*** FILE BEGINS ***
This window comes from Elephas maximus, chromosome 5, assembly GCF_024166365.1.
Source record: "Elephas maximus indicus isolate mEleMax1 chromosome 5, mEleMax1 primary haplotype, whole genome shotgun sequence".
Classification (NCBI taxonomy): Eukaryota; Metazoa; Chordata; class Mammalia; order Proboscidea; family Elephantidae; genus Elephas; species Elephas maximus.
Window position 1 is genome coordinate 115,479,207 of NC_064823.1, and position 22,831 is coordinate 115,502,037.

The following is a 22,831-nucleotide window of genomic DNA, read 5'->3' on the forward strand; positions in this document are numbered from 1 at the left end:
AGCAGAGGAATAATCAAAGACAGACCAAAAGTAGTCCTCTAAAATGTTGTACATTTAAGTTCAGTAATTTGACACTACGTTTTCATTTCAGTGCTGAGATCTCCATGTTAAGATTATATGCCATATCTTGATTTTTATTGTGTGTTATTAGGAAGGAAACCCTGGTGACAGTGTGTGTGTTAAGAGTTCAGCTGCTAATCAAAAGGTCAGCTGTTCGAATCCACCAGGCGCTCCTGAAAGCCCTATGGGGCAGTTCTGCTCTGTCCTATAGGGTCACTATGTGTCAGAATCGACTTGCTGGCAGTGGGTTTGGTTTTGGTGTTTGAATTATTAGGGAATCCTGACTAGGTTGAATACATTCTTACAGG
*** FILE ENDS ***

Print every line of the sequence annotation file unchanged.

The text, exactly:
This window comes from Elephas maximus, chromosome 5, assembly GCF_024166365.1.
Source record: "Elephas maximus indicus isolate mEleMax1 chromosome 5, mEleMax1 primary haplotype, whole genome shotgun sequence".
Classification (NCBI taxonomy): Eukaryota; Metazoa; Chordata; class Mammalia; order Proboscidea; family Elephantidae; genus Elephas; species Elephas maximus.
Window position 1 is genome coordinate 115,479,207 of NC_064823.1, and position 22,831 is coordinate 115,502,037.

The following is a 22,831-nucleotide window of genomic DNA, read 5'->3' on the forward strand; positions in this document are numbered from 1 at the left end:
AGCAGAGGAATAATCAAAGACAGACCAAAAGTAGTCCTCTAAAATGTTGTACATTTAAGTTCAGTAATTTGACACTACGTTTTCATTTCAGTGCTGAGATCTCCATGTTAAGATTATATGCCATATCTTGATTTTTATTGTGTGTTATTAGGAAGGAAACCCTGGTGACAGTGTGTGTGTTAAGAGTTCAGCTGCTAATCAAAAGGTCAGCTGTTCGAATCCACCAGGCGCTCCTGAAAGCCCTATGGGGCAGTTCTGCTCTGTCCTATAGGGTCACTATGTGTCAGAATCGACTTGCTGGCAGTGGGTTTGGTTTTGGTGTTTGAATTATTAGGGAATCCTGACTAGGTTGAATACATTCTTACAGG